What About Having a Campfire? 

Every national forest has slightly different rules. For instance, campfires are not allowed outside of improved campgrounds in the Lake Tahoe Basin, so find out regulations where you’re staying. You can apply for a California Campfire Permit online, but people need to ask themselves whether it’s the right thing to do, even if allowed. Is it worth an ember coming out and potentially starting the next big fire? Portable propane fire pits are a great alternative to burning wood. 

What Should I Look for When Renting an Airbnb? 

Is it located in a well-built subdivision with good roads and fire hydrants, or a more remote area at the end of a long, dead-end road or single-lane driveway? That road network will be critical to your ability to evacuate quickly and not get cut off in the event of a fire. Is it surrounded by a lot of vegetation and is the area considered high-risk? Some owners provide community evacuation plans for guests to familiarize themselves with, but it’s not mandated, so do your homework.  

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I’m on a Trip and a Fire Starts in the Area. What Should My First Steps Be?

Pre-familiarize yourself with the major transportation routes in and out of where you’re vacationing or traveling through, especially if it’s a high-risk area. Don’t wait until someone knocks on your door if there’s a fire burning nearby and it seems unsafe to stay. Generally, when these fires start, evacuation zones are put into place, and reverse 911 systems are deployed to notify people via cell phones or landlines. Even if you don’t get that call, the best thing you can do is get ready to evacuate and keep monitoring conditions.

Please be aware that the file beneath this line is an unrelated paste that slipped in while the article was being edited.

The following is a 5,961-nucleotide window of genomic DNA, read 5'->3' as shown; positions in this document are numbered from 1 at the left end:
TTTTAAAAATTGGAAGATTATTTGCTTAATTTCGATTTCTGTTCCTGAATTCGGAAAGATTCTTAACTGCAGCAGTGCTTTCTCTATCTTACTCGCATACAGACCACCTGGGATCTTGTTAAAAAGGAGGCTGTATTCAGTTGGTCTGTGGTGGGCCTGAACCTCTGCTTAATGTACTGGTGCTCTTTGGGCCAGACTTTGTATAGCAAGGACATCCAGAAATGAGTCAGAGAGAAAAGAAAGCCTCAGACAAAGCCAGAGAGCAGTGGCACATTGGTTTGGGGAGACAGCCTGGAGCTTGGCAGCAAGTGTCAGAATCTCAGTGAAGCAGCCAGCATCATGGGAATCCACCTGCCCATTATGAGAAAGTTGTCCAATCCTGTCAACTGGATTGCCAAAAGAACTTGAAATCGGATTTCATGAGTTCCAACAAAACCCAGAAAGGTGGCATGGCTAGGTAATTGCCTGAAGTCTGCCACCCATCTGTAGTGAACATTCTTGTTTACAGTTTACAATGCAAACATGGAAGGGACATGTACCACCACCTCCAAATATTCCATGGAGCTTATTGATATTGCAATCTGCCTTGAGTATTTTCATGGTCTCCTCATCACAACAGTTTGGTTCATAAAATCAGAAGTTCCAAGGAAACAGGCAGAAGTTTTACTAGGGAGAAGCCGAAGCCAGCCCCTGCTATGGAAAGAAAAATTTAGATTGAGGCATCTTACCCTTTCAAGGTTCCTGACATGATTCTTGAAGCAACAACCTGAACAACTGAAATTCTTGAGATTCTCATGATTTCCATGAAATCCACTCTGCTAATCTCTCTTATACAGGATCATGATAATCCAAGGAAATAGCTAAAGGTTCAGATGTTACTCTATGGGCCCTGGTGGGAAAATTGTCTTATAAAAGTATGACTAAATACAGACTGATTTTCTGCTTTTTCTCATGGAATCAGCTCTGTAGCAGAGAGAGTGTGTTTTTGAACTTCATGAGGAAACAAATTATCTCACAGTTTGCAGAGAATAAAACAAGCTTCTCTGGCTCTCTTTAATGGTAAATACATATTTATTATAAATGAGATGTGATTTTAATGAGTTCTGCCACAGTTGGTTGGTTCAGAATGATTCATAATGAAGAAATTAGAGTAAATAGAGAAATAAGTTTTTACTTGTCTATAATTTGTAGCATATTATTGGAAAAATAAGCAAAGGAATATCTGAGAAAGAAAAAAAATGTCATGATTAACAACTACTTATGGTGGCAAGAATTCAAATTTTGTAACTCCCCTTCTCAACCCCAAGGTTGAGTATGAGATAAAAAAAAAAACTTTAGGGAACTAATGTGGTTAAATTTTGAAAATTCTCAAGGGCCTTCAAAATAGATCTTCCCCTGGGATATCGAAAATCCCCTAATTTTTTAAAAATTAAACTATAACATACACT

What About Evacuations?

Do your due diligence before traveling. Being evacuated in an unfamiliar environment is disorienting when you have to leave quickly, quite possibly in the middle of the night. It can be a very stressful event, and if you’re unfamiliar with the area, it will be much more difficult. 

Is There an Emergency Alert System I Can Tap Into?

Several technologies are available to make notifications, so even if someone was from out of the area,  there are ways the wireless emergency alert system can push notifications to people. For example, El Dorado County has a reverse 911 Code RED alert system for homeowners, which I’m enrolled in, so if they put something out, I will get that on my cell phone and landline. We all rely on our cell phones, but a paper map is a great to have in remote areas with spotty service. 

Any Other Recommendations? 

I always advise people to check the Forest Service fire and aviation alerts and notices page and the Cal Fire Incident Map for current emergency incidents. Also check the status of the park or particular forest you plan to visit before traveling. If you’re seeing reports of prime wildfire conditions and red flag warnings, it’s not the time to go camping, so consider postponing the trip.